21 May 2010

Google App Engine Changes Everything

Google App Engine changes everything.

Much of the out-of-the-gate resistance inherent in kicking out a new web app has been greased by Google.

Google gives you essential software services, storage, and scalable hardware.
Apps running in App Engine scale automatically.

If boat-loads of customers start pounding on your app, App Engine allocates more resources.

You only pay for the resources you use.

Google measures resource consumption at the gigabyte level with no monthly fees or set-up charges. CPU usage, storage per month, incoming and outgoing bandwidth, and resources specific to App Engine services are potentially billable items - But ONLY if your app hits pay dirt.

Developers get a generous chunk of free resources for exploratory apps and Lean Startup hypothesis testing (approximately 5 million page views a month).

Google language support consists of Java and Python.

The following My Preferences example I cobbled together uses the Python SDK to demonstrate two key features:
  • Google Accounts (for authentication) and
  • Google Datastore (data access & persistence)
My Preferences

I wrote My Preferences to learn how out-of-the-box Google Account authentication and Datastore "cloud" persistence is done via App Engine.

My Preferences lets one sign in to select preferences for:
  • Page Theme (4 color schemes) and 
  • Time Zone (offset from GMT).
Screen capture #1 (below) shows a hyperlink to Sign in or Register. The Sign in and Register links are wired up to Google Accounts. The time displayed before Signs In is the Greenwich Mean Time (GMT) of the web server.

Screen capture #2 (below) shows the Default theme (white background) and GMT time zone after I sign in with with my Google account, but before I have specified my preferences.

Screen capture #3 (below) shows the Winter Green theme I chose. It also shows that I have changed to my time zone (GMT -5.00). These preferences are persisted and keyed to my Google account on the onChange events of the two dropdown lists.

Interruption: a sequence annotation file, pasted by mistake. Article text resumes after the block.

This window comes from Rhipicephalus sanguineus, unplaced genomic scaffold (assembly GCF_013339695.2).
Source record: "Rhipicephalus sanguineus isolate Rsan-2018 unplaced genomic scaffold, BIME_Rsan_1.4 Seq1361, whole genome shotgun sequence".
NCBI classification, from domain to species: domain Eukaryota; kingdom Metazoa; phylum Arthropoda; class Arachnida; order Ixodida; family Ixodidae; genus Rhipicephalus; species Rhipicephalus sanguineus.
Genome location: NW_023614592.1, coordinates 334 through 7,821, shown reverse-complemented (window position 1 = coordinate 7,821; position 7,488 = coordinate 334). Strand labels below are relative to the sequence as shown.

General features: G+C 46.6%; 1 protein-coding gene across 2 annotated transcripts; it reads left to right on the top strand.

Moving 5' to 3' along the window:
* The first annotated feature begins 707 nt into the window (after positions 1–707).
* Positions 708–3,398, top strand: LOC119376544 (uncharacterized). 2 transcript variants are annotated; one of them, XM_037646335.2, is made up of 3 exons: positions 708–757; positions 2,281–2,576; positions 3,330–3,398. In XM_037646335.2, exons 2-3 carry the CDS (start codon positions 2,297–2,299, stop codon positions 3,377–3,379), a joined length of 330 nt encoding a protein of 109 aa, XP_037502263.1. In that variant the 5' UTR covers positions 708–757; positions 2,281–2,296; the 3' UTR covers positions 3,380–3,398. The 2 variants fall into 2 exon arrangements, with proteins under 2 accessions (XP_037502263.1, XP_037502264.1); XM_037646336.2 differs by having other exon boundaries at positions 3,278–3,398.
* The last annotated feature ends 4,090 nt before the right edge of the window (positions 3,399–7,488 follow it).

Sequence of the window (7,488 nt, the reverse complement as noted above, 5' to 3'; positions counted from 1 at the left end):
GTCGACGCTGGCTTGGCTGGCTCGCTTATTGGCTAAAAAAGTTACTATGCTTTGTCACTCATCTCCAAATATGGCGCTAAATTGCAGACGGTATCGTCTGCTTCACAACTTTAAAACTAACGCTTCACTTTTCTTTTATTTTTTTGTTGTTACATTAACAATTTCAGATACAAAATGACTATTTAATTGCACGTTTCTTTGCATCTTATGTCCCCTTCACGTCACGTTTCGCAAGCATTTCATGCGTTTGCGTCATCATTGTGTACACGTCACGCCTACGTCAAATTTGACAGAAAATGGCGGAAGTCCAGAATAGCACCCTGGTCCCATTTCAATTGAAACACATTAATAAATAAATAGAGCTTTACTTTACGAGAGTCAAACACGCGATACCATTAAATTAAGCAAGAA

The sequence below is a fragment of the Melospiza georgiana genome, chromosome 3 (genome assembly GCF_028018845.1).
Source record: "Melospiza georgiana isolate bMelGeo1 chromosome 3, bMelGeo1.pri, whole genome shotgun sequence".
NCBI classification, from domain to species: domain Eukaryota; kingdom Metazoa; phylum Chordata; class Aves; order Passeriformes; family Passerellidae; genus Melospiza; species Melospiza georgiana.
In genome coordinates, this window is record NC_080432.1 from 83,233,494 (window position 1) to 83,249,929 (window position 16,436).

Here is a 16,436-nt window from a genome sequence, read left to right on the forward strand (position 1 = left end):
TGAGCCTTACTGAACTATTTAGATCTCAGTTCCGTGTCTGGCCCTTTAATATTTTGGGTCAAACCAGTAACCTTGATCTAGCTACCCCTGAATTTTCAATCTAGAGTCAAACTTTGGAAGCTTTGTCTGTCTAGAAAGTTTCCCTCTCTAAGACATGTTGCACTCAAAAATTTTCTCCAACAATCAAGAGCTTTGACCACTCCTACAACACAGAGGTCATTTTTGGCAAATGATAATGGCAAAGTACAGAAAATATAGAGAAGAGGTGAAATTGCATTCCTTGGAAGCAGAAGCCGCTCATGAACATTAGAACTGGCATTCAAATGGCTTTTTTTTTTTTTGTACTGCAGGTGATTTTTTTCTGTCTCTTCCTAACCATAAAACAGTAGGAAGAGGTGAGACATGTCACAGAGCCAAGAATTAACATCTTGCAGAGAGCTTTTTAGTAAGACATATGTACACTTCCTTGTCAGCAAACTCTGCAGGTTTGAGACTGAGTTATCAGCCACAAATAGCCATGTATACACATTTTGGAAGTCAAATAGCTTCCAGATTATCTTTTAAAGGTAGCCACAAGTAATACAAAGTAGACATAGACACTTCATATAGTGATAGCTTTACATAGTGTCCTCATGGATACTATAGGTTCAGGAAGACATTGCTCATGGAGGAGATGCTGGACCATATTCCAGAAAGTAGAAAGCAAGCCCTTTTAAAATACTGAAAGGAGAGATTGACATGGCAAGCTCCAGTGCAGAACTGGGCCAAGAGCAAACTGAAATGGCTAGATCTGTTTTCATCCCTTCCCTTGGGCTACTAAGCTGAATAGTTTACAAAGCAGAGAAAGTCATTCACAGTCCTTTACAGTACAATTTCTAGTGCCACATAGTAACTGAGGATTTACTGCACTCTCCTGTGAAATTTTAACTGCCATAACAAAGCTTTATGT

If I Sign Out and then Sign In, my preferences will be displayed.

What You'll Need Bare Bones

Getting started requires a minimum amount of software. All free. Following is a checklist of items you'll need to copy and run My Preferences on a Windows computer (Win 7 or Windows XP SP3). You will need:
  1. The Python 2.5 programming language. There are newer versions, but I worked with the recommended version 2.5. The Windows installer for Python 2.5 from python.org is at
  2. The Google App Engine SDK for Python. The Windows installer for version 1.3.4 from Google is at
Project Setup

After running the Python msi and the Google App Engine SDK for Python msi, I had to make sure the Python directory was in the Windows path.

I made a Windows folder for my source code. The source files and a sub-folder for my css stylesheets looked like the adjacent screen capture (right).

Sample Code

app.yaml (below) is a config file in the root of your app directory.

application: preferences
version: 1
runtime: python
api_version: 1

- url: /prefs
script: prefs.py
login: required

- url: /stylesheets
static_dir: stylesheets

- url: /.*
script: main.py

models.py (below) contains my datastore objects (e.g., theme, zone, and user) that I want to persist using the Google Datastore.

from google.appengine.api import memcache
from google.appengine.api import users
from google.appengine.ext import db
import prefs

class UserPrefs(db.Model):
theme = db.StringProperty(default="0")
zone = db.StringProperty(default="0.0")
user = db.UserProperty(auto_current_user_add=True)

def cache_set(self):
memcache.set(self.key().name(), self, namespace=self.key().kind())

def put(self):

def get_userprefs(user_id=None):
if not user_id:
user = users.get_current_user()
if not user:
return None
user_id = user.user_id()

userprefs = memcache.get(user_id, namespace='UserPrefs')
if not userprefs:
key = db.Key.from_path('UserPrefs', user_id)
userprefs = db.get(key)
if userprefs:
userprefs = UserPrefs(key_name=user_id)

return userprefs

prefs.py (below) gets the page post and stores preferences. That is, the authenticated user specifies and posts their theme choice and time zone preference. The userprefs method I created is called to put( ) them into the Datastore.